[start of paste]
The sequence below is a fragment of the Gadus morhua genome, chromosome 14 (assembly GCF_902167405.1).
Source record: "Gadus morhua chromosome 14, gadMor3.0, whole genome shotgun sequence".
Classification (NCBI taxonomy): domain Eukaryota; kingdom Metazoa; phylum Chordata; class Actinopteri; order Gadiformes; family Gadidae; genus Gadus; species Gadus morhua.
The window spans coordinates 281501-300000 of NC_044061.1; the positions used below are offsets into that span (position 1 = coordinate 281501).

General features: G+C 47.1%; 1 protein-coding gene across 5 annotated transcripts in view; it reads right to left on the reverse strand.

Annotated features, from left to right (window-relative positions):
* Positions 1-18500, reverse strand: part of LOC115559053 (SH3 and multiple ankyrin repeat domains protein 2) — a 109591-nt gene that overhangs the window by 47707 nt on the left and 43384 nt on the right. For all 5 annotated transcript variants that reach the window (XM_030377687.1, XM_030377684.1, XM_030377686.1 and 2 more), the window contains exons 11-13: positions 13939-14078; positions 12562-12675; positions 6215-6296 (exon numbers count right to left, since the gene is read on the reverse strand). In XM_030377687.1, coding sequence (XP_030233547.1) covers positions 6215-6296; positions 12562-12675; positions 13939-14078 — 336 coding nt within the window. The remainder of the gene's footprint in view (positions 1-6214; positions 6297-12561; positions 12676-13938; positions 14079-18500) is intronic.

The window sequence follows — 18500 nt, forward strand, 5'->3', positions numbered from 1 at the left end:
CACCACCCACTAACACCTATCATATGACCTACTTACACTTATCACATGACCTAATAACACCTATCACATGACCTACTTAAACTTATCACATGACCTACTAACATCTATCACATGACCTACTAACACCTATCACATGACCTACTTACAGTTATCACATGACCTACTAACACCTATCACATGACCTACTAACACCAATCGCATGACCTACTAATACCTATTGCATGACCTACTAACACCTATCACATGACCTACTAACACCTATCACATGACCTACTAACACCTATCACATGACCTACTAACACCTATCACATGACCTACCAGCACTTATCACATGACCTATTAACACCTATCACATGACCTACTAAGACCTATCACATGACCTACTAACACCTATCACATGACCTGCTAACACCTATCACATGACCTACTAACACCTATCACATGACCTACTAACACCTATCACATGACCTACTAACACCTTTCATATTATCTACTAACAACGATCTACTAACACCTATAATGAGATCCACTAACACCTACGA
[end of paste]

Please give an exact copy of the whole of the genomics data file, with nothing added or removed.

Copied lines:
The sequence below is a fragment of the Gadus morhua genome, chromosome 14 (assembly GCF_902167405.1).
Source record: "Gadus morhua chromosome 14, gadMor3.0, whole genome shotgun sequence".
Classification (NCBI taxonomy): domain Eukaryota; kingdom Metazoa; phylum Chordata; class Actinopteri; order Gadiformes; family Gadidae; genus Gadus; species Gadus morhua.
The window spans coordinates 281501-300000 of NC_044061.1; the positions used below are offsets into that span (position 1 = coordinate 281501).

General features: G+C 47.1%; 1 protein-coding gene across 5 annotated transcripts in view; it reads right to left on the reverse strand.

Annotated features, from left to right (window-relative positions):
* Positions 1-18500, reverse strand: part of LOC115559053 (SH3 and multiple ankyrin repeat domains protein 2) — a 109591-nt gene that overhangs the window by 47707 nt on the left and 43384 nt on the right. For all 5 annotated transcript variants that reach the window (XM_030377687.1, XM_030377684.1, XM_030377686.1 and 2 more), the window contains exons 11-13: positions 13939-14078; positions 12562-12675; positions 6215-6296 (exon numbers count right to left, since the gene is read on the reverse strand). In XM_030377687.1, coding sequence (XP_030233547.1) covers positions 6215-6296; positions 12562-12675; positions 13939-14078 — 336 coding nt within the window. The remainder of the gene's footprint in view (positions 1-6214; positions 6297-12561; positions 12676-13938; positions 14079-18500) is intronic.

The window sequence follows — 18500 nt, forward strand, 5'->3', positions numbered from 1 at the left end:
CACCACCCACTAACACCTATCATATGACCTACTTACACTTATCACATGACCTAATAACACCTATCACATGACCTACTTAAACTTATCACATGACCTACTAACATCTATCACATGACCTACTAACACCTATCACATGACCTACTTACAGTTATCACATGACCTACTAACACCTATCACATGACCTACTAACACCAATCGCATGACCTACTAATACCTATTGCATGACCTACTAACACCTATCACATGACCTACTAACACCTATCACATGACCTACTAACACCTATCACATGACCTACTAACACCTATCACATGACCTACCAGCACTTATCACATGACCTATTAACACCTATCACATGACCTACTAAGACCTATCACATGACCTACTAACACCTATCACATGACCTGCTAACACCTATCACATGACCTACTAACACCTATCACATGACCTACTAACACCTATCACATGACCTACTAACACCTTTCATATTATCTACTAACAACGATCTACTAACACCTATAATGAGATCCACTAACACCTACGA